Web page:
The signature on this letter appears to be John Pryor McNeill though I could find no records to corroborate his identity or residence in Natchez, Mississippi. [See comment below]
This letter was addressed to John Rutherford, Jr. (1780-1857), the son of John Rutherford, Sr. (1755-1841). The content concerns a dispute as to the disposition of assets of the Wm Rutherford & Co. — a firm belonging to John, Jr’s brother, William Rutherford, whom we learn has died prior to the date of this letter (1820).
Addressed to John Rutherford, Jr., Esq., near Asheville, North Carolina
June 17th 1820
John Rutherford, Jr., Esq.
I wrote you by last mail to which please refer, since when W. Walton has held me to bail for $100,000. He is trying to influence the minds of the people in his favor. States the greatest inconsistencies altho’ they appear plausible to the eyes of those who are neither acquainted with him or myself, & in many instances has influenced my acquaintances. He still remains in prison where I intend that he shall [remain] until we have a settlement. I am determined on a settlement at all hazards and I have thought myself favored to meet an opportunity before I die.
Amongst the papers of your brother William, shipped via Charleston, there is a newspaper printed in Charleston titled The Times by Cox or Cox & Sheppard. The dissolution of partnership of McNeill & Walton is printed in said newspaper, as well as the testimony of Michael Magrath in Charleston as to the signature of William Dalton to the printer of the paper above alluded to for publication. There are many papers amongst those that cannot be done without and court comes on the third Monday in November. Anything relative to our business I wish very much & solicit your attention to the same. You can trust your papers in the care of William Howie or A. N. Burke or Alexander McNeill & to the obtaining those papers solicit your particular & immediate attention as I may be obliged to go Charleston. I wish you to come here as soon as possible. W. Walton will stop at nothing to possess what he has no right to and now is the best time to attend & settle the affairs.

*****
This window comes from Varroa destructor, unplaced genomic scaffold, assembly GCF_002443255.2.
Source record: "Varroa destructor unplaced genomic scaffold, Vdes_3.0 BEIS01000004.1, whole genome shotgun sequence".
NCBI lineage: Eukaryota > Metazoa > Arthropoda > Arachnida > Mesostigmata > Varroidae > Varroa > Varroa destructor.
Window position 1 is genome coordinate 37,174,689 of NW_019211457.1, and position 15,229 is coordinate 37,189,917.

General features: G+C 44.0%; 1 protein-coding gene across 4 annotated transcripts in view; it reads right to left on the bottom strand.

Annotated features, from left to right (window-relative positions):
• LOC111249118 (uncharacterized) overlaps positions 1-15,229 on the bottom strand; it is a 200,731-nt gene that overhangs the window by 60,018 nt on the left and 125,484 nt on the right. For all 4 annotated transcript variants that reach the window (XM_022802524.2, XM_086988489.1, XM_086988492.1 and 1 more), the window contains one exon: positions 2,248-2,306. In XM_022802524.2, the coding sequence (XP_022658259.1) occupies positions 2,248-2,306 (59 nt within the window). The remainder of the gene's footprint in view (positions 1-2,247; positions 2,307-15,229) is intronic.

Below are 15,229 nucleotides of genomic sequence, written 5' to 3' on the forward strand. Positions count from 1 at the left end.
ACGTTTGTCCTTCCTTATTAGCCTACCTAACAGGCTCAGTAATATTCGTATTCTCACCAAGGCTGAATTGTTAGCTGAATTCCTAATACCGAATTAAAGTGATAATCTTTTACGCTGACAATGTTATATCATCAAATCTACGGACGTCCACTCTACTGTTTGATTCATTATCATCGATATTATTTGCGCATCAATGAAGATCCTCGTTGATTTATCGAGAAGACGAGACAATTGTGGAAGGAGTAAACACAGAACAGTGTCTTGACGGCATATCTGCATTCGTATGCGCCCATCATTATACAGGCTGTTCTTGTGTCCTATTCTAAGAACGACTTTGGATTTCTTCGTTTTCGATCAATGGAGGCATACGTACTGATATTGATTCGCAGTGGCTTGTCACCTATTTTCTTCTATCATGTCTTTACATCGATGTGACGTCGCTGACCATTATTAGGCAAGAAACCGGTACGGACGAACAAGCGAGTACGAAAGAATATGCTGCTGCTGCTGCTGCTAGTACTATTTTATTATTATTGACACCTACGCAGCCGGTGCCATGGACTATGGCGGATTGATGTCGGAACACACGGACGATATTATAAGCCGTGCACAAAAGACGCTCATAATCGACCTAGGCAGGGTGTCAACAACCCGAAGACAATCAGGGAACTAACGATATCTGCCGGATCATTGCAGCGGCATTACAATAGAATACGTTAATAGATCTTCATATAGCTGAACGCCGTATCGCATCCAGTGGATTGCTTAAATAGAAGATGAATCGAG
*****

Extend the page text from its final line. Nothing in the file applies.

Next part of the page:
If your brother had been living, he never would have been so presuming. Amongst your brother’s papers is also an assignment of William Walton’s interest in the concern of W. Rutherford & Co. dated in 1816 to me, made in New Orleans. This business will give myself and friends inconceivable trouble, but the sooner its got through the better.
I am your friend, — John B. McNeill
The testimony of Michael Magrath and the newspapers I wish very much. Suppose you authorize A. M. Burke to look for them in Charleston.
I enclose a letter for W. A. Erwin. Will you be so good as to deliver & if convenient receive his answer.